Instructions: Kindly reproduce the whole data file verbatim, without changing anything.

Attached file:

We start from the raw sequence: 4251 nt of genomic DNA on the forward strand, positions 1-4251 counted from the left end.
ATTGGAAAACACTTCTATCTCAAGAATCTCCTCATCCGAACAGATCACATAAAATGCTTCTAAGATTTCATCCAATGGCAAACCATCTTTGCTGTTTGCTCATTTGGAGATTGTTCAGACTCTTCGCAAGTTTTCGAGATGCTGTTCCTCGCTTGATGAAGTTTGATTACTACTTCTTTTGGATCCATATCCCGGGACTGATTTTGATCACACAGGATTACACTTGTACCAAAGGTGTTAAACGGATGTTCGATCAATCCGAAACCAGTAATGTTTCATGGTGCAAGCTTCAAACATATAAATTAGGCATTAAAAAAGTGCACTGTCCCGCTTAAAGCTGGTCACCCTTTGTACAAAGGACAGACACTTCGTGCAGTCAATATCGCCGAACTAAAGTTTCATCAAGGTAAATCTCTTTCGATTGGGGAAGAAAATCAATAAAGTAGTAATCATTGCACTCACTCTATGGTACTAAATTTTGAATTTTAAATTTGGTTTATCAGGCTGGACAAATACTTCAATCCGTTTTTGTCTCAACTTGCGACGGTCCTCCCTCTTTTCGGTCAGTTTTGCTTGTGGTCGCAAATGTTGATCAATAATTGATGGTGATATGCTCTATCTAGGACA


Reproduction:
We start from the raw sequence: 4251 nt of genomic DNA on the forward strand, positions 1-4251 counted from the left end.
ATTGGAAAACACTTCTATCTCAAGAATCTCCTCATCCGAACAGATCACATAAAATGCTTCTAAGATTTCATCCAATGGCAAACCATCTTTGCTGTTTGCTCATTTGGAGATTGTTCAGACTCTTCGCAAGTTTTCGAGATGCTGTTCCTCGCTTGATGAAGTTTGATTACTACTTCTTTTGGATCCATATCCCGGGACTGATTTTGATCACACAGGATTACACTTGTACCAAAGGTGTTAAACGGATGTTCGATCAATCCGAAACCAGTAATGTTTCATGGTGCAAGCTTCAAACATATAAATTAGGCATTAAAAAAGTGCACTGTCCCGCTTAAAGCTGGTCACCCTTTGTACAAAGGACAGACACTTCGTGCAGTCAATATCGCCGAACTAAAGTTTCATCAAGGTAAATCTCTTTCGATTGGGGAAGAAAATCAATAAAGTAGTAATCATTGCACTCACTCTATGGTACTAAATTTTGAATTTTAAATTTGGTTTATCAGGCTGGACAAATACTTCAATCCGTTTTTGTCTCAACTTGCGACGGTCCTCCCTCTTTTCGGTCAGTTTTGCTTGTGGTCGCAAATGTTGATCAATAATTGATGGTGATATGCTCTATCTAGGACA